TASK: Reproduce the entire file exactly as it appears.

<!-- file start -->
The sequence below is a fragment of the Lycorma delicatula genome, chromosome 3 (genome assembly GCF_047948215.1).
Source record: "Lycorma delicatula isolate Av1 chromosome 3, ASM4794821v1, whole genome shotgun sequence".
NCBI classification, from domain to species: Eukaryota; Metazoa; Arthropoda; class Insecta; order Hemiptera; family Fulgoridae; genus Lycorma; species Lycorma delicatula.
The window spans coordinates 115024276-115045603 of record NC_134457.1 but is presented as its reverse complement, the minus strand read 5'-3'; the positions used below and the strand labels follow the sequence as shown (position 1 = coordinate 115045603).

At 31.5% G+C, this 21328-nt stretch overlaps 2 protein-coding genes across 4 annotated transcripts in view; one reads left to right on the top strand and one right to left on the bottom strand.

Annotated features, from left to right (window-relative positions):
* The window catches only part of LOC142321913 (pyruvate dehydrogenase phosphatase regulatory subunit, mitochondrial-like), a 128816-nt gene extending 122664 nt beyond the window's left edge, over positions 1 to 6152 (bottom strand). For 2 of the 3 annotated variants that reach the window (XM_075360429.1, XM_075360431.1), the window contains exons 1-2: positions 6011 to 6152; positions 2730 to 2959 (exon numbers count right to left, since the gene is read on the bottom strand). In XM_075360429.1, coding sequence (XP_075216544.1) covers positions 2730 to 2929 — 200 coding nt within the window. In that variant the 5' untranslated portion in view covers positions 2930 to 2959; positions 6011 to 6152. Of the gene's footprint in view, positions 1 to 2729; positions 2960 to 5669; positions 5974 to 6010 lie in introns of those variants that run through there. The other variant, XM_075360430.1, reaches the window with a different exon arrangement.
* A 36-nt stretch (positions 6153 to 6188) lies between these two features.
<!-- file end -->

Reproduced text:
The sequence below is a fragment of the Lycorma delicatula genome, chromosome 3 (genome assembly GCF_047948215.1).
Source record: "Lycorma delicatula isolate Av1 chromosome 3, ASM4794821v1, whole genome shotgun sequence".
NCBI classification, from domain to species: Eukaryota; Metazoa; Arthropoda; class Insecta; order Hemiptera; family Fulgoridae; genus Lycorma; species Lycorma delicatula.
The window spans coordinates 115024276-115045603 of record NC_134457.1 but is presented as its reverse complement, the minus strand read 5'-3'; the positions used below and the strand labels follow the sequence as shown (position 1 = coordinate 115045603).

At 31.5% G+C, this 21328-nt stretch overlaps 2 protein-coding genes across 4 annotated transcripts in view; one reads left to right on the top strand and one right to left on the bottom strand.

Annotated features, from left to right (window-relative positions):
* The window catches only part of LOC142321913 (pyruvate dehydrogenase phosphatase regulatory subunit, mitochondrial-like), a 128816-nt gene extending 122664 nt beyond the window's left edge, over positions 1 to 6152 (bottom strand). For 2 of the 3 annotated variants that reach the window (XM_075360429.1, XM_075360431.1), the window contains exons 1-2: positions 6011 to 6152; positions 2730 to 2959 (exon numbers count right to left, since the gene is read on the bottom strand). In XM_075360429.1, coding sequence (XP_075216544.1) covers positions 2730 to 2929 — 200 coding nt within the window. In that variant the 5' untranslated portion in view covers positions 2930 to 2959; positions 6011 to 6152. Of the gene's footprint in view, positions 1 to 2729; positions 2960 to 5669; positions 5974 to 6010 lie in introns of those variants that run through there. The other variant, XM_075360430.1, reaches the window with a different exon arrangement.
* A 36-nt stretch (positions 6153 to 6188) lies between these two features.